Objective: To examine the interplay between subclinical atherosclerotic disease and neuroticism in explaining variance in late-life depressive symptoms.
Methods: This study was part of the Nijmegen Biomedical Study, a population-based survey; 1,517 participants aged 50-70 years were included. Depressive symptoms were measured by the Beck Depression Inventory (BDI). Principal components analysis of the BDI items yielded two factors, representing a cognitive-affective symptom cluster and a somatic-affective symptom cluster. Atherosclerotic disease was measured by the intima media thickness (IMT) of the carotid arteries and neuroticism by the revised Eysenck Personality Questionnaire.
Results: Multiple linear regression analyses using different measures of depressive symptoms as the dependent variable showed that neuroticism was strongly and significantly associated with the sum score of the BDI and with the two depressive symptom clusters. IMT, however, was only significantly associated with the somatic-affective symptom cluster but not with the cognitive-affective symptom cluster. Interestingly, we found a significant negative interaction between neuroticism and IMT in explaining the severity of the cognitive-affective symptom cluster but not with respect to the somatic-affective symptom cluster.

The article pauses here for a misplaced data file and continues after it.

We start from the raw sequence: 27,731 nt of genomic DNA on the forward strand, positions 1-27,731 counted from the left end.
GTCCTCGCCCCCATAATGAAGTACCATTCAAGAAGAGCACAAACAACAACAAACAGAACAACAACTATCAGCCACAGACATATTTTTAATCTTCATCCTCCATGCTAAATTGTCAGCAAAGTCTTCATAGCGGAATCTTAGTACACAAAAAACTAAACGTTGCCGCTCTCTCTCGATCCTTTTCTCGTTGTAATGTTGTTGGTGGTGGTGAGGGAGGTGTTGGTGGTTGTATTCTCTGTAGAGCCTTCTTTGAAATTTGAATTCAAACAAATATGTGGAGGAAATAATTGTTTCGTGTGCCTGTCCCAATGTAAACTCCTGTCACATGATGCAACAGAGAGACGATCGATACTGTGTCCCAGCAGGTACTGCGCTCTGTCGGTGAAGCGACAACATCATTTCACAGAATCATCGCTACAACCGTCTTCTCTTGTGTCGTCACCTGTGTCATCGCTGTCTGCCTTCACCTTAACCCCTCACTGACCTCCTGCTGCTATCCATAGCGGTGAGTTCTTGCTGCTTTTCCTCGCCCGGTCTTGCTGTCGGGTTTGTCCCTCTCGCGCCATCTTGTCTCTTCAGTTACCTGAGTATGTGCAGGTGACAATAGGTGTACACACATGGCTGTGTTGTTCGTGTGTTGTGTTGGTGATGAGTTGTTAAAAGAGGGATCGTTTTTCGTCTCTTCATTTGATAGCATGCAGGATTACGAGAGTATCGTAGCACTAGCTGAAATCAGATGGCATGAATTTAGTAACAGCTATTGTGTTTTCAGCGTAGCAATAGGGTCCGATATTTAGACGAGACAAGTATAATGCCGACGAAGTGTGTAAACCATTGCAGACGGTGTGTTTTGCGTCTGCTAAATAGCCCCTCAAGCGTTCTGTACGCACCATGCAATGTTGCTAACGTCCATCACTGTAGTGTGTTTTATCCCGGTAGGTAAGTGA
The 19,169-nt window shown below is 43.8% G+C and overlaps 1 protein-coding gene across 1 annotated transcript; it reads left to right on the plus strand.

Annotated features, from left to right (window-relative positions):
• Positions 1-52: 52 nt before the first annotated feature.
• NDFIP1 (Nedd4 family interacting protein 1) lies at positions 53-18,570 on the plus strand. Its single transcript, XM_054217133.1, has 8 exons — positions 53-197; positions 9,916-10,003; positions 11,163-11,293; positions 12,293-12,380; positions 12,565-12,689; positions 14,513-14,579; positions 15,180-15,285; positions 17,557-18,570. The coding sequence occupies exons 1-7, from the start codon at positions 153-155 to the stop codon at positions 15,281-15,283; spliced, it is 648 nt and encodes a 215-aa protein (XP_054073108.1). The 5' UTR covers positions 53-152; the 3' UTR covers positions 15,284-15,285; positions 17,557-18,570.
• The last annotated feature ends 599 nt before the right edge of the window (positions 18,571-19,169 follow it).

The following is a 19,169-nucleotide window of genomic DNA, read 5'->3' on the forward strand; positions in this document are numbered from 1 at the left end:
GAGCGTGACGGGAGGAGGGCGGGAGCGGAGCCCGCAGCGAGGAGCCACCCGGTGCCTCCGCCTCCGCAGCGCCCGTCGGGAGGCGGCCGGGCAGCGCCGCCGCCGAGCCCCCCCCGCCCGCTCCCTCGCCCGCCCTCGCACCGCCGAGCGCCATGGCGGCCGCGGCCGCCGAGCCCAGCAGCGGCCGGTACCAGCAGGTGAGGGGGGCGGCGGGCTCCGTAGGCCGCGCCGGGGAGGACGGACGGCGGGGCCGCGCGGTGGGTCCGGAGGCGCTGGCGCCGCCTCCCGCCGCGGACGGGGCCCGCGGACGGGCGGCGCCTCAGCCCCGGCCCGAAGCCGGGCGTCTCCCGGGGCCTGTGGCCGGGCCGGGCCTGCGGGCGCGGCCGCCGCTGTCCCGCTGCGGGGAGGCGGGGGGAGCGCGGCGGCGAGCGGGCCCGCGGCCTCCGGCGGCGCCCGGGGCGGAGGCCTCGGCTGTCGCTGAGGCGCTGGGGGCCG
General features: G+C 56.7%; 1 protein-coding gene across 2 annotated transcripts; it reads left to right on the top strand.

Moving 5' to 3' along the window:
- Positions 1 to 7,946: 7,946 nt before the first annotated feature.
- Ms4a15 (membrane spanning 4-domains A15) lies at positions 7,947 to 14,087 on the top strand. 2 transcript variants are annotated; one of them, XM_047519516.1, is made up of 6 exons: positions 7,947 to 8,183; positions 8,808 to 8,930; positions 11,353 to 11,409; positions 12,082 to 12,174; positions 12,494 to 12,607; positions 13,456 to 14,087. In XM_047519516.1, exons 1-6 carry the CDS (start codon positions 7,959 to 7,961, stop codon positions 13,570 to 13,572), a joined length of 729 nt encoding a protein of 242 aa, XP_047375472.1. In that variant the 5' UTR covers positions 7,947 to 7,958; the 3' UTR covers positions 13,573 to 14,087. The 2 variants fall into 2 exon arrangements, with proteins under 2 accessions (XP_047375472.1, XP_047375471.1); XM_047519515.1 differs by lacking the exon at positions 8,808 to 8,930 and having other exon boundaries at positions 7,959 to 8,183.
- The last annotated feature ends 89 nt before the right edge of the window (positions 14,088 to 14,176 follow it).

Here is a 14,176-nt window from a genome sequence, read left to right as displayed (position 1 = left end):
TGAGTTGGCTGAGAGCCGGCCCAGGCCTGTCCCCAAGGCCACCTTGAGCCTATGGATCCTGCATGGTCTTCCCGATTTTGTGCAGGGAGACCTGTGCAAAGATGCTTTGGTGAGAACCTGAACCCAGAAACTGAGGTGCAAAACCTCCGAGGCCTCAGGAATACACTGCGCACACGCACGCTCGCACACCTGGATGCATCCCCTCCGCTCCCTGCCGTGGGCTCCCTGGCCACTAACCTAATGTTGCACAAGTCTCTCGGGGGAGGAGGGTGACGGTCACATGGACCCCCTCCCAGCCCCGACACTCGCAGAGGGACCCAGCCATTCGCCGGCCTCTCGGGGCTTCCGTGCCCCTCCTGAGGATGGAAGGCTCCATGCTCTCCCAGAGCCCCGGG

Conclusion: The negative interaction between neuroticism and atherosclerosis indicates that neuroticism is less strongly associated with cognitive-depressive symptoms in the presence of more severe atherosclerosis. This may be explained by apathy due to cerebrovascular disease and fits with a hypothesis of vascular apathy.
Keywords: Atherosclerosis; apathy; elderly; late-life depression; neuroticism.
Copyright © 2014 American Association for Geriatric Psychiatry. Published by Elsevier Inc. All rights reserved.